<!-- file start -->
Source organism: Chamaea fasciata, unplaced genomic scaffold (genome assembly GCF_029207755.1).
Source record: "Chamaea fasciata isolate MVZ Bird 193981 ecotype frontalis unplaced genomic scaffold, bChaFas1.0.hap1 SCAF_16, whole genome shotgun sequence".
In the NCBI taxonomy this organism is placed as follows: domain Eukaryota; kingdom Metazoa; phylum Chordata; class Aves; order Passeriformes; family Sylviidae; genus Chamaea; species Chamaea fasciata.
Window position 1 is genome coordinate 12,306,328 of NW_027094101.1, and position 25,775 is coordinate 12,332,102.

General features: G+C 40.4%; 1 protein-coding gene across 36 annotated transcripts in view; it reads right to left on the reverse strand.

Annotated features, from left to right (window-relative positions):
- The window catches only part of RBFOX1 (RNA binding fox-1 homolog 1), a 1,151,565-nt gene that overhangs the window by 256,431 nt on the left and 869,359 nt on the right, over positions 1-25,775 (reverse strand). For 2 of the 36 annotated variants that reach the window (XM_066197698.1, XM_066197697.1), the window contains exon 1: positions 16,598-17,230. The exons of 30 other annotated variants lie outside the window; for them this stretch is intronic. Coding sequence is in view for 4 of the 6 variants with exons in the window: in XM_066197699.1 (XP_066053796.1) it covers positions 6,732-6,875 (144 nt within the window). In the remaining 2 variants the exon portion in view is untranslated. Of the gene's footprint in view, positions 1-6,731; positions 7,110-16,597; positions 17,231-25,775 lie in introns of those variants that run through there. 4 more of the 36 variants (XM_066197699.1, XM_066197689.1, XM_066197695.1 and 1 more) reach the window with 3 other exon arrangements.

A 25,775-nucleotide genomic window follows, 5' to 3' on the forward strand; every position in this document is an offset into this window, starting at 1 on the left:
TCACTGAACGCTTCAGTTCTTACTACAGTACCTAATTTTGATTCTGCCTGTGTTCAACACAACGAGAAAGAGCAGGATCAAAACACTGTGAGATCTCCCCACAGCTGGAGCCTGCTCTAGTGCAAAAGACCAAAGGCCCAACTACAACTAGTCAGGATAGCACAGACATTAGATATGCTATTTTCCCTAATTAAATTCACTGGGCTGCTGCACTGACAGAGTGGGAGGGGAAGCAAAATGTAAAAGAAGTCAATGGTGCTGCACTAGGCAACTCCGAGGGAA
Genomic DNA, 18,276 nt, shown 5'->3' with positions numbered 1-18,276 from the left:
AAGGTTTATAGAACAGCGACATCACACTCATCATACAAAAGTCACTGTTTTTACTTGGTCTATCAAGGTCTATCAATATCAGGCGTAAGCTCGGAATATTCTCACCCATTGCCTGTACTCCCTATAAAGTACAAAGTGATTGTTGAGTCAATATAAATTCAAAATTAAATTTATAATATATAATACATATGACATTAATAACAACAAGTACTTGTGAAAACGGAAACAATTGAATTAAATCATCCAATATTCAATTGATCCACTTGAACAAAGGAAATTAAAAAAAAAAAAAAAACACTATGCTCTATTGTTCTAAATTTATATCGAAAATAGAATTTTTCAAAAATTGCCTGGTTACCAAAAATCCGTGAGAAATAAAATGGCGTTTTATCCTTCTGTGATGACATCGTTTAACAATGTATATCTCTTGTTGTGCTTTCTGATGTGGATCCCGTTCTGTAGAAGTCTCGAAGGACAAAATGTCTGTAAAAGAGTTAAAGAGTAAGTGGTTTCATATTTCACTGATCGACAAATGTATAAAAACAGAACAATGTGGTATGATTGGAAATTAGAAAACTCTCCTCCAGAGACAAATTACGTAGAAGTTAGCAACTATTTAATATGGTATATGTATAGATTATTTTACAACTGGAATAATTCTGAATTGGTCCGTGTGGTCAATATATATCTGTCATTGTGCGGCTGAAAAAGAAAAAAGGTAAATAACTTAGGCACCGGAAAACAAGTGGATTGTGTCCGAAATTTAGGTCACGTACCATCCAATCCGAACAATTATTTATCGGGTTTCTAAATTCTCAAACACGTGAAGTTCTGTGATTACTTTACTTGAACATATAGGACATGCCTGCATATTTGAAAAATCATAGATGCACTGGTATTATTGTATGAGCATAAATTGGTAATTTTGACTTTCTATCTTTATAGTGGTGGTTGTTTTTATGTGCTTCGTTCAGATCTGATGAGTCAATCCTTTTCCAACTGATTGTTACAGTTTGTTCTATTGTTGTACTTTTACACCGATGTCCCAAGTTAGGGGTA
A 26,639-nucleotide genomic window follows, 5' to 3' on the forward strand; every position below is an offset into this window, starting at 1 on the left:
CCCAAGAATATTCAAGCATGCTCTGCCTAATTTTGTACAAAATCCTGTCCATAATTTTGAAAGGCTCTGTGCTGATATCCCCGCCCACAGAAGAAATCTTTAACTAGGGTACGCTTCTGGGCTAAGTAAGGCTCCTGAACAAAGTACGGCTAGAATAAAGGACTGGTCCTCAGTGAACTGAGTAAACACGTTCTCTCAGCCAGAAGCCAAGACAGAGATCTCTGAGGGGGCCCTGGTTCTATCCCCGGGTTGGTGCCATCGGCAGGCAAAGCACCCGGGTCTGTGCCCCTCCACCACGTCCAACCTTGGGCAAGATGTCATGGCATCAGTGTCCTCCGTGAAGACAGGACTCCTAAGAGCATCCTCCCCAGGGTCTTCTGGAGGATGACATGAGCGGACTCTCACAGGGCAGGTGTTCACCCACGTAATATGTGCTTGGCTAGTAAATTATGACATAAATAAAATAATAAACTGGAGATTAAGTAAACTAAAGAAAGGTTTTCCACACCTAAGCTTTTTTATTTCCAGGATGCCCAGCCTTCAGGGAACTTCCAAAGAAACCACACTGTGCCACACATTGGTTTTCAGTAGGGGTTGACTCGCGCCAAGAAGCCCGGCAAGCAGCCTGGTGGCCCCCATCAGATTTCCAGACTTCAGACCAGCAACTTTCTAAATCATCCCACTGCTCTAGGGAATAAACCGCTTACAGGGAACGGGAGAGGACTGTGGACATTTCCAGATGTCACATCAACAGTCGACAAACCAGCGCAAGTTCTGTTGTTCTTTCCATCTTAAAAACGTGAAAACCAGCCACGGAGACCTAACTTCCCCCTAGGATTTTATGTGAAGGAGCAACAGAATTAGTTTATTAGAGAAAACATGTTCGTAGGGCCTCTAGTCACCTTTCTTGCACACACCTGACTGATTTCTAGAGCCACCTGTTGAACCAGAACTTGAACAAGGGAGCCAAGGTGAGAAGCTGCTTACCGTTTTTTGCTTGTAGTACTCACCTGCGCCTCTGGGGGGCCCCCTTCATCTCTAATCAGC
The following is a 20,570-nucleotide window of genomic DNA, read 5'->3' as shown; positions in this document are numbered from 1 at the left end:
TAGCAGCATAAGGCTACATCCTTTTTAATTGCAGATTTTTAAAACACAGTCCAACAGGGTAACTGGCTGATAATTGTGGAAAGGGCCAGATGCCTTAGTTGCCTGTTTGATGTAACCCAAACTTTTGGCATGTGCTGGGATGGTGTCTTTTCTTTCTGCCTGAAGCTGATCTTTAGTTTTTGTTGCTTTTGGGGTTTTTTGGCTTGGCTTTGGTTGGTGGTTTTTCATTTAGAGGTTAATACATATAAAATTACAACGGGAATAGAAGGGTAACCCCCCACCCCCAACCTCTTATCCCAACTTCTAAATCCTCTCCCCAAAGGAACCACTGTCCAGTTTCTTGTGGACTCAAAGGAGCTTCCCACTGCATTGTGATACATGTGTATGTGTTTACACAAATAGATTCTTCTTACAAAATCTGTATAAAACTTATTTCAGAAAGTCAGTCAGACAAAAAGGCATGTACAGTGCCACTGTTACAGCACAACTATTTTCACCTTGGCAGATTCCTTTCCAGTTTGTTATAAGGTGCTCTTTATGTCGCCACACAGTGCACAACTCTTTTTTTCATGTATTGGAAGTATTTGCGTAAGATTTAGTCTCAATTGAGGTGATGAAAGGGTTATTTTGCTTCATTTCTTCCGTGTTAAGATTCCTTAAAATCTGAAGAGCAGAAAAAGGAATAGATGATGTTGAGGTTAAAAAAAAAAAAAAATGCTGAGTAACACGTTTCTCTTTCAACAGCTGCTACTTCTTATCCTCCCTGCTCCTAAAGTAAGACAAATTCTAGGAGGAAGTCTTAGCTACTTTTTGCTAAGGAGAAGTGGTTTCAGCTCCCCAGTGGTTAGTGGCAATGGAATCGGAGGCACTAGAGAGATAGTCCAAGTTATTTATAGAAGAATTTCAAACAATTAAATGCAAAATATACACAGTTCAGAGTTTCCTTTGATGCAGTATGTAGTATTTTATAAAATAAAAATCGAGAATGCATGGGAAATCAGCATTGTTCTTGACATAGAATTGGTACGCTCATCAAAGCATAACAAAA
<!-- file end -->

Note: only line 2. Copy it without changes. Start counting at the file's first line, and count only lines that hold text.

Source record: "Chamaea fasciata isolate MVZ Bird 193981 ecotype frontalis unplaced genomic scaffold, bChaFas1.0.hap1 SCAF_16, whole genome shotgun sequence".